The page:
Heterosexual: Heterosexual contact with person with HIV or known HIV riskOther: includes hemophilia, transfusion, perinatal and other pediatric risks and other confirmed risks

Definitions of Mode of Exposure Categories5

Slide6

Rankings of HIV Case Rates by State1

Diagnosed in 2016, United States

Rate per 100,000 population

1 Source: US data: HIV Surveillance Report, 2016 (most recent available) Vol. 28, Table 24 (HIV data for all 50 states) http://www.cdc.gov/hiv/topics/surveillance/resources/reports/index.htm

6

Slide7

Rankings of HIV Case Rates by MSA1

Diagnosed in 2016, United States

Rate per 100,000 population

1 Source: US data: HIV Surveillance Report, 2016 (most recent available) Vol. 28, Table 28 (HIV data for metropolitan statistical area (MSA) of residence) http://www.cdc.gov/hiv/topics/surveillance/resources/reports/index.htm7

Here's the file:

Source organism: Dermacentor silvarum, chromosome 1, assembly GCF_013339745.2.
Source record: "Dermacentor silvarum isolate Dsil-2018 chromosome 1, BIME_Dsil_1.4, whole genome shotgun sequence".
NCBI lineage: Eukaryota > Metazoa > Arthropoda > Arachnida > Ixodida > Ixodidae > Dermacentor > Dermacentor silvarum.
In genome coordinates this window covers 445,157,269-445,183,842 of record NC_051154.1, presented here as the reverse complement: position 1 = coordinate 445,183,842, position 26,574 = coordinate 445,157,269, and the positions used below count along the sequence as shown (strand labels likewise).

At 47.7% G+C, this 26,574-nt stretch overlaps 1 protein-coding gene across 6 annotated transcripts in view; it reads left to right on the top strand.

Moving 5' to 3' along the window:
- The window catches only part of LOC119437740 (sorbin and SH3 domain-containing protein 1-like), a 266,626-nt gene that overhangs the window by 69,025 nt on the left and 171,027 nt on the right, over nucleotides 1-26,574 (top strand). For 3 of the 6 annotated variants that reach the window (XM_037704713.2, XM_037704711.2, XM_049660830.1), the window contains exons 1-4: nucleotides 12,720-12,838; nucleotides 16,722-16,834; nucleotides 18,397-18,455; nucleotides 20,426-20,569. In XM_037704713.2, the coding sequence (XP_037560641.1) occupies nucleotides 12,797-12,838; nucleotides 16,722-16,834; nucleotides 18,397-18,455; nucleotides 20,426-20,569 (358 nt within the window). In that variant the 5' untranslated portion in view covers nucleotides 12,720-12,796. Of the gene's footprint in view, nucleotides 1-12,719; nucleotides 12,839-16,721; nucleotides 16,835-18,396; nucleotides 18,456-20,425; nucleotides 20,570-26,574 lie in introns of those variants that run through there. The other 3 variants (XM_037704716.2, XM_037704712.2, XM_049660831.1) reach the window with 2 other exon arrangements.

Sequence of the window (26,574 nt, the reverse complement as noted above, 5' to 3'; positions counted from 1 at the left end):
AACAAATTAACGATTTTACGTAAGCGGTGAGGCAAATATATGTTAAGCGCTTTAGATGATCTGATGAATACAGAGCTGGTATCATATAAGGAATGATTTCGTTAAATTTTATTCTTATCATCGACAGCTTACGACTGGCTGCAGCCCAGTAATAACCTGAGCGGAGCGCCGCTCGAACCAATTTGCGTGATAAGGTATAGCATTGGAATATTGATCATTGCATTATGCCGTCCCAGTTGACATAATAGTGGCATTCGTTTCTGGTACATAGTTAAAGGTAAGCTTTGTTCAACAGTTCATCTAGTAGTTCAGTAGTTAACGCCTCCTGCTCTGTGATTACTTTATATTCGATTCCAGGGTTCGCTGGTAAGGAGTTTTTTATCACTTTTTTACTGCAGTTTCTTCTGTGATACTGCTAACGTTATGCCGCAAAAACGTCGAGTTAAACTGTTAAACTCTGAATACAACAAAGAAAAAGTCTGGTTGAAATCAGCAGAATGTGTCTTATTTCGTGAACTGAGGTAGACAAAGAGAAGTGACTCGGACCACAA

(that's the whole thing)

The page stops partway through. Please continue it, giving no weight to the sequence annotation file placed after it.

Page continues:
Slide8

The Epidemic in Florida

 

2015

2016Trend

 Population

119.9 million

20.2 million1.5% increase 

White56%White54% 

 Black

16%Black15% Hispanic24%Hispanic24% Other

2%Other3%

Persons diagnosed and Living with HIV (PLWH)2111,903114,772

2.6% increaseStrategic Long Term Goals 

Reduce the annual number of HIV Cases34,708

4,9725.6%

increaseIncrease the percent of PLWH Retained in Care66.6%66.1%

0.8% decreaseIncrease the percent of with a Suppressed Viral Load59.6%

60.3%1.2% increaseReduce the annual number of HIV-infected babies born in Florida to less than 5

98

11% decreaseAdditional Indicators

 Reduce annual number of AIDS Cases4

2,1292,1190.5% decrease

Reduce the annual number of HIV-related resident deaths 873864